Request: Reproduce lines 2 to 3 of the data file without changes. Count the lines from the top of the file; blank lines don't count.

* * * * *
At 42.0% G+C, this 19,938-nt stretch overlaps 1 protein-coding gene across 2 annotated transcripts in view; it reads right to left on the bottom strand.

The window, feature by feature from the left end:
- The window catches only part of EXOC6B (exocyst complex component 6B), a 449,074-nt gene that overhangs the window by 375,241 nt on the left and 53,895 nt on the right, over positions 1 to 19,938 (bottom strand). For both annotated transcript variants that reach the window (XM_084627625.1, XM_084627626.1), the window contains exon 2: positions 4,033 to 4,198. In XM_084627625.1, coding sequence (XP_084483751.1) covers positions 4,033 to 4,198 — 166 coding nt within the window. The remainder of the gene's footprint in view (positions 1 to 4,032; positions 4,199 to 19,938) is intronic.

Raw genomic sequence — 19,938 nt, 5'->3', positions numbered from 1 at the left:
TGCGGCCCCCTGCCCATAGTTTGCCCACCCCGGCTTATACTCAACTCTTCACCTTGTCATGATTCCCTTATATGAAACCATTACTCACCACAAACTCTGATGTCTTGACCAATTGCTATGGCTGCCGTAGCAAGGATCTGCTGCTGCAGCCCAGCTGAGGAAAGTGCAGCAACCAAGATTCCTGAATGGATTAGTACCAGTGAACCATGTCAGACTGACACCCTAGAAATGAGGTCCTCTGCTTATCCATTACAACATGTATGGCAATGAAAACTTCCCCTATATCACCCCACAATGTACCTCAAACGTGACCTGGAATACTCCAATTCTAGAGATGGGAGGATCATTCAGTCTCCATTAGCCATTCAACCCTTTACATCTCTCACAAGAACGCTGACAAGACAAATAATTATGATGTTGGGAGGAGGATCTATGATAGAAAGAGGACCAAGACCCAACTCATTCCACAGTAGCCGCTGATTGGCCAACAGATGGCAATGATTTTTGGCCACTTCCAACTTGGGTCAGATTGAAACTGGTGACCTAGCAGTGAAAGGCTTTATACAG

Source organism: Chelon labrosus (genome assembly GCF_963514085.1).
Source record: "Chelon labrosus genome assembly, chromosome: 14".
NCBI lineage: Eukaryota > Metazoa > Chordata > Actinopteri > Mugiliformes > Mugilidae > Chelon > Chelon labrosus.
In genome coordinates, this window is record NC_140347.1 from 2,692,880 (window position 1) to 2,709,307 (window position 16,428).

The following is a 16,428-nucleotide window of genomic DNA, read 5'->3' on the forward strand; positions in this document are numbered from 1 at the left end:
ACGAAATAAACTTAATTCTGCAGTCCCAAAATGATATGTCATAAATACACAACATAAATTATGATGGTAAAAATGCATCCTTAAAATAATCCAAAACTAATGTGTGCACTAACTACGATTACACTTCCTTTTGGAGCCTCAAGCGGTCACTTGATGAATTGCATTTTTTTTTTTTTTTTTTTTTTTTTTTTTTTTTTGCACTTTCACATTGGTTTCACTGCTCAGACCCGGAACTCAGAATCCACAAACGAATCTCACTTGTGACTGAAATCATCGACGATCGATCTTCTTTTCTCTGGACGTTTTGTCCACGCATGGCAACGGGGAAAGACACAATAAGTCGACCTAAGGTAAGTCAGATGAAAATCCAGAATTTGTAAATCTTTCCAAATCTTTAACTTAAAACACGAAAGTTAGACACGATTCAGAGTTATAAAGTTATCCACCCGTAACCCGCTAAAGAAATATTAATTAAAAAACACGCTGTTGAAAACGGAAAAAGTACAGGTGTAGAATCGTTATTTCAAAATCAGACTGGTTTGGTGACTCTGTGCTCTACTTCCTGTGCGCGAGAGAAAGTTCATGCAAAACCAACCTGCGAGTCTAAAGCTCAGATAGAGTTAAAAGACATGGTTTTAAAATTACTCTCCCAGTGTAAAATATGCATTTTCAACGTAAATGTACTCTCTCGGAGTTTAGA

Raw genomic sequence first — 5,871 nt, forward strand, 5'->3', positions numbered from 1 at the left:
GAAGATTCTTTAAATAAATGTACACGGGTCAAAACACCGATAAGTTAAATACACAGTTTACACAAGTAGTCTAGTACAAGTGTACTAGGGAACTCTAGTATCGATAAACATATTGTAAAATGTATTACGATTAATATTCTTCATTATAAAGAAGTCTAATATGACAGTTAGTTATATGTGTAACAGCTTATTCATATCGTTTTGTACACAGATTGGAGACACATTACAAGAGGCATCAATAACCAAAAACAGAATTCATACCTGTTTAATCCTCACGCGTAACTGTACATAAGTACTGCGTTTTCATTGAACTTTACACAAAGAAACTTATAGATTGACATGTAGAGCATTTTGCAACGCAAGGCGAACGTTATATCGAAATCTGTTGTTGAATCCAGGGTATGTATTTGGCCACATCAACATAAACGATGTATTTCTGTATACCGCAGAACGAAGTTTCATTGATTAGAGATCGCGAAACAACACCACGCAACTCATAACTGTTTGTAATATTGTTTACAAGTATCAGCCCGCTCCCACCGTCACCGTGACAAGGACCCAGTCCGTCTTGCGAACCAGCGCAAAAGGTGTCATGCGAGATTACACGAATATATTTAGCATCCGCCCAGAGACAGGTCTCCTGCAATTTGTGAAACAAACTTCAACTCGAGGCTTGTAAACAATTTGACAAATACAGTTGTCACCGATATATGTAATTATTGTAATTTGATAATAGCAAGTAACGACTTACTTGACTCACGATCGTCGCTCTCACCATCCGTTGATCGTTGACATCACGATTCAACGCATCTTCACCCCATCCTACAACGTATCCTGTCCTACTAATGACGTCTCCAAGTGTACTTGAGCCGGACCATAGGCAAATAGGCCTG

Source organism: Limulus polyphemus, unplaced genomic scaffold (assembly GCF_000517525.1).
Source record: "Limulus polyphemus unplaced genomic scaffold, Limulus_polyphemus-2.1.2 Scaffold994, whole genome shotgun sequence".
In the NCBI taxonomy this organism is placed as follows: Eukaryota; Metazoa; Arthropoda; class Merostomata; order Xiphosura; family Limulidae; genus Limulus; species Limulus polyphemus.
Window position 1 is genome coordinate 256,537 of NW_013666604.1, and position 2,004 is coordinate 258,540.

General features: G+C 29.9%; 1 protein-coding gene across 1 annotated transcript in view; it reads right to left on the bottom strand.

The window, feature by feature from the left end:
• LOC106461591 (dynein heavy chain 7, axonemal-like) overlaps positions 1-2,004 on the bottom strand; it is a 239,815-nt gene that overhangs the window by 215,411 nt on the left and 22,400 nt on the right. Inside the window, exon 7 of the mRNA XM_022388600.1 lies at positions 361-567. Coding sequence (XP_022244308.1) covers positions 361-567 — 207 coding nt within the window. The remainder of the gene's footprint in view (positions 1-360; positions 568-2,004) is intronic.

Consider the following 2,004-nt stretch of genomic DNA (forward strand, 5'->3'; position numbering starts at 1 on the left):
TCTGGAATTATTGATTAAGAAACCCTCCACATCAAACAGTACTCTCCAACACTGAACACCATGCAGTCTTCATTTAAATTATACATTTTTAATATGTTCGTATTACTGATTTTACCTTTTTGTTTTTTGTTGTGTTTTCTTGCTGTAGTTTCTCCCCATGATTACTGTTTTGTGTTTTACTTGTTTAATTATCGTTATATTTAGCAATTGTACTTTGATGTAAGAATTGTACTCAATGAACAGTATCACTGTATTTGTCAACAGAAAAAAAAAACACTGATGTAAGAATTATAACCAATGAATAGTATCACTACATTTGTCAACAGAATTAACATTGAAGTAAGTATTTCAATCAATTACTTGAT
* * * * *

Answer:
The window, feature by feature from the left end:
- The window catches only part of EXOC6B (exocyst complex component 6B), a 449,074-nt gene that overhangs the window by 375,241 nt on the left and 53,895 nt on the right, over positions 1 to 19,938 (bottom strand). For both annotated transcript variants that reach the window (XM_084627625.1, XM_084627626.1), the window contains exon 2: positions 4,033 to 4,198. In XM_084627625.1, coding sequence (XP_084483751.1) covers positions 4,033 to 4,198 — 166 coding nt within the window. The remainder of the gene's footprint in view (positions 1 to 4,032; positions 4,199 to 19,938) is intronic.